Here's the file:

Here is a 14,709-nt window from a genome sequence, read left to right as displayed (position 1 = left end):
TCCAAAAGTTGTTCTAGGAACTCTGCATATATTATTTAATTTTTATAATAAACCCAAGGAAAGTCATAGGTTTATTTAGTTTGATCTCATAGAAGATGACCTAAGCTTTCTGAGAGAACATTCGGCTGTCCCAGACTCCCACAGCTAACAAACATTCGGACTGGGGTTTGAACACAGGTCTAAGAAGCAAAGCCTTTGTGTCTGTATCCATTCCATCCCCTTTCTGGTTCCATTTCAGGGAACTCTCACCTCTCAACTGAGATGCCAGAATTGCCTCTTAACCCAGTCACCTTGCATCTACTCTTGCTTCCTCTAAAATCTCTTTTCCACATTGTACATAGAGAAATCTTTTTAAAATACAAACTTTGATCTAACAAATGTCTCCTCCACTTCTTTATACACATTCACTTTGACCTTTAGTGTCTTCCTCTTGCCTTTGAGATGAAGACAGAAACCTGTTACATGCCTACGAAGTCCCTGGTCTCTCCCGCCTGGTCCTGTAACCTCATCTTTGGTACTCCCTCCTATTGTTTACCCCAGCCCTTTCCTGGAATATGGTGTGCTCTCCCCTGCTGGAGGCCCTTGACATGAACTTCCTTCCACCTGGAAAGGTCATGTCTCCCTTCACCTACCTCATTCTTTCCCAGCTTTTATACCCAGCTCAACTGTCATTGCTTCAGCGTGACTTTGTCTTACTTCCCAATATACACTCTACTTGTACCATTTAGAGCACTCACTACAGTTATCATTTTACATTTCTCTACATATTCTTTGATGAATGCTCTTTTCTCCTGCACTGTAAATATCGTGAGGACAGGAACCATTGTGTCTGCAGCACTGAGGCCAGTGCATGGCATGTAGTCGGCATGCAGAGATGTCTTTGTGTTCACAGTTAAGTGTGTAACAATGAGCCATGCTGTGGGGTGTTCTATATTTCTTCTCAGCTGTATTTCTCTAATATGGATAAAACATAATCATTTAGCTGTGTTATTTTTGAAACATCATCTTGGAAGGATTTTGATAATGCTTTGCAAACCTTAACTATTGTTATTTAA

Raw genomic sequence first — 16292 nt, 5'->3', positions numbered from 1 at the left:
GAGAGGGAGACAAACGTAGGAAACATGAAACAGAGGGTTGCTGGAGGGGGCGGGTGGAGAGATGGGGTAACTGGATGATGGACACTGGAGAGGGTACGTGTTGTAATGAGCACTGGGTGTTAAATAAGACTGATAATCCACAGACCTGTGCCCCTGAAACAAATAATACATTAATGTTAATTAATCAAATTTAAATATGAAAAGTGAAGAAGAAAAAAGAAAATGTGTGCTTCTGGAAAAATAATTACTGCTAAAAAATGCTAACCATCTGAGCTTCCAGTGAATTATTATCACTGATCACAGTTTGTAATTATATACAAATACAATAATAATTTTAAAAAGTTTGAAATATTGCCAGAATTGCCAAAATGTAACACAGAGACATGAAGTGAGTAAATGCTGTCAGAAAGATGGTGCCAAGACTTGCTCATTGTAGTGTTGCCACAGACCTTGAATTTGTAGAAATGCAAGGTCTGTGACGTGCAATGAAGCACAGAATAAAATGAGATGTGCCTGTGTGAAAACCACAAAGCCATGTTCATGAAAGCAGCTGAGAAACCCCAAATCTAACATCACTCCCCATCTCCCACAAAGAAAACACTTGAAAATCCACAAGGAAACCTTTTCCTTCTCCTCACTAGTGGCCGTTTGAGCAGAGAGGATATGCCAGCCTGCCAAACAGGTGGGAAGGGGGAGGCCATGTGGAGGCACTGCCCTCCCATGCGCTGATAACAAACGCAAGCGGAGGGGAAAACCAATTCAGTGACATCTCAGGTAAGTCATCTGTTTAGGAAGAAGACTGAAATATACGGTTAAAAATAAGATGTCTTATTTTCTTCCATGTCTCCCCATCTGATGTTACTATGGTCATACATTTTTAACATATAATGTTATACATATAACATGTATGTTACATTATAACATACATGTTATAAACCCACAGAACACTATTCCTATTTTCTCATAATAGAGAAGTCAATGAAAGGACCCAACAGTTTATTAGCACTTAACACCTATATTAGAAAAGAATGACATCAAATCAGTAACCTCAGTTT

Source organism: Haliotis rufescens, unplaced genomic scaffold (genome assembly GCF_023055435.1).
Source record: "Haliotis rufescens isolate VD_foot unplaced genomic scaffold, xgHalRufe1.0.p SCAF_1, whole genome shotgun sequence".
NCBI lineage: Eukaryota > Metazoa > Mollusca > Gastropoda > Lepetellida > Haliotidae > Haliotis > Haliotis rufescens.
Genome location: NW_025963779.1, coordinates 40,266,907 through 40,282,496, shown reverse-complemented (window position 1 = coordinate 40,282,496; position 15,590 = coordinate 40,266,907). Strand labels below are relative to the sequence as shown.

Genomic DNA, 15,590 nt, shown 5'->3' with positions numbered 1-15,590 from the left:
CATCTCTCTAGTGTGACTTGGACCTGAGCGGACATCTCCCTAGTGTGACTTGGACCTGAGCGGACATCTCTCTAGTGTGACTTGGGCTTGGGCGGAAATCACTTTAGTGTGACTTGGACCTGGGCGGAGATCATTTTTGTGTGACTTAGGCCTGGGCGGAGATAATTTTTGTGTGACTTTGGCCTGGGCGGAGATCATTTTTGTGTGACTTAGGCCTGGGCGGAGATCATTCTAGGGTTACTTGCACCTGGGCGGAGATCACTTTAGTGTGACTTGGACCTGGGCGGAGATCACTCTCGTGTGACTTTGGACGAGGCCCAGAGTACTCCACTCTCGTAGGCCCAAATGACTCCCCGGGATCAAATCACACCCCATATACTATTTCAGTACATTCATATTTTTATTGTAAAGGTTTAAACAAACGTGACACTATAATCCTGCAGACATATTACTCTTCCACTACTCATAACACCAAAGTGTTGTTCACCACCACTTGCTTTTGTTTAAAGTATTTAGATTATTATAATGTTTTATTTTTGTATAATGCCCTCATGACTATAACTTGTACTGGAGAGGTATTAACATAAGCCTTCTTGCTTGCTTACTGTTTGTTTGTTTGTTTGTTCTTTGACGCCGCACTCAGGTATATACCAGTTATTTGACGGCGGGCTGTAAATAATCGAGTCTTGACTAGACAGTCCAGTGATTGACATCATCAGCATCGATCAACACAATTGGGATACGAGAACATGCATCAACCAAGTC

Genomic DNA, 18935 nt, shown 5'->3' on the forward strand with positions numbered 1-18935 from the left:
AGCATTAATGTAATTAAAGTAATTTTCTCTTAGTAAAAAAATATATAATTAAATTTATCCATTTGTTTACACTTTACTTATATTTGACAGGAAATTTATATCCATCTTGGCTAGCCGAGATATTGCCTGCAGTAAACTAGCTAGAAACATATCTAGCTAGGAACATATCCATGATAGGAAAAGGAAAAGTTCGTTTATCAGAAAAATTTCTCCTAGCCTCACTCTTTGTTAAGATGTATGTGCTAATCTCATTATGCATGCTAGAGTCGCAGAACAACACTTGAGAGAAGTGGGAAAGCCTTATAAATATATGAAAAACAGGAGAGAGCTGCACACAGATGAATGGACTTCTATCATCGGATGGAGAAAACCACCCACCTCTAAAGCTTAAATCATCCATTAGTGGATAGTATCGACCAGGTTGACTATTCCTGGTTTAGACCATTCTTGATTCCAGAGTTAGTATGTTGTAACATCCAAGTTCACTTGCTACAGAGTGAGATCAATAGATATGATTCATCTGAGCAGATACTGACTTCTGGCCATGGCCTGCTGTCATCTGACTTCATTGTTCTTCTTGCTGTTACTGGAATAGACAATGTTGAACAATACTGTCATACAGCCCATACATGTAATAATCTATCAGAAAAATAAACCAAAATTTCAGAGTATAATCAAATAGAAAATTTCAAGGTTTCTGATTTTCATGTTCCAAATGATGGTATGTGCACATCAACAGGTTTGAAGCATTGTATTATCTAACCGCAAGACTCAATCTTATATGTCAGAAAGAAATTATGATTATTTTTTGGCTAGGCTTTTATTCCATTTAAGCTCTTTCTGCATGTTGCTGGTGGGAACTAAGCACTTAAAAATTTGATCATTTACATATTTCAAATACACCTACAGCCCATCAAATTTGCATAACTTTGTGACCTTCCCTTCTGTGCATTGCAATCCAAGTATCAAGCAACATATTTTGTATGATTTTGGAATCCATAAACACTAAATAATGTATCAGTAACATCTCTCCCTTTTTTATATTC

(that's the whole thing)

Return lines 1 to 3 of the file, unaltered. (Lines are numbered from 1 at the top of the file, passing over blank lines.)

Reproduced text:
Here is a 14,709-nt window from a genome sequence, read left to right as displayed (position 1 = left end):
TCCAAAAGTTGTTCTAGGAACTCTGCATATATTATTTAATTTTTATAATAAACCCAAGGAAAGTCATAGGTTTATTTAGTTTGATCTCATAGAAGATGACCTAAGCTTTCTGAGAGAACATTCGGCTGTCCCAGACTCCCACAGCTAACAAACATTCGGACTGGGGTTTGAACACAGGTCTAAGAAGCAAAGCCTTTGTGTCTGTATCCATTCCATCCCCTTTCTGGTTCCATTTCAGGGAACTCTCACCTCTCAACTGAGATGCCAGAATTGCCTCTTAACCCAGTCACCTTGCATCTACTCTTGCTTCCTCTAAAATCTCTTTTCCACATTGTACATAGAGAAATCTTTTTAAAATACAAACTTTGATCTAACAAATGTCTCCTCCACTTCTTTATACACATTCACTTTGACCTTTAGTGTCTTCCTCTTGCCTTTGAGATGAAGACAGAAACCTGTTACATGCCTACGAAGTCCCTGGTCTCTCCCGCCTGGTCCTGTAACCTCATCTTTGGTACTCCCTCCTATTGTTTACCCCAGCCCTTTCCTGGAATATGGTGTGCTCTCCCCTGCTGGAGGCCCTTGACATGAACTTCCTTCCACCTGGAAAGGTCATGTCTCCCTTCACCTACCTCATTCTTTCCCAGCTTTTATACCCAGCTCAACTGTCATTGCTTCAGCGTGACTTTGTCTTACTTCCCAATATACACTCTACTTGTACCATTTAGAGCACTCACTACAGTTATCATTTTACATTTCTCTACATATTCTTTGATGAATGCTCTTTTCTCCTGCACTGTAAATATCGTGAGGACAGGAACCATTGTGTCTGCAGCACTGAGGCCAGTGCATGGCATGTAGTCGGCATGCAGAGATGTCTTTGTGTTCACAGTTAAGTGTGTAACAATGAGCCATGCTGTGGGGTGTTCTATATTTCTTCTCAGCTGTATTTCTCTAATATGGATAAAACATAATCATTTAGCTGTGTTATTTTTGAAACATCATCTTGGAAGGATTTTGATAATGCTTTGCAAACCTTAACTATTGTTATTTAA

Raw genomic sequence first — 16292 nt, 5'->3', positions numbered from 1 at the left: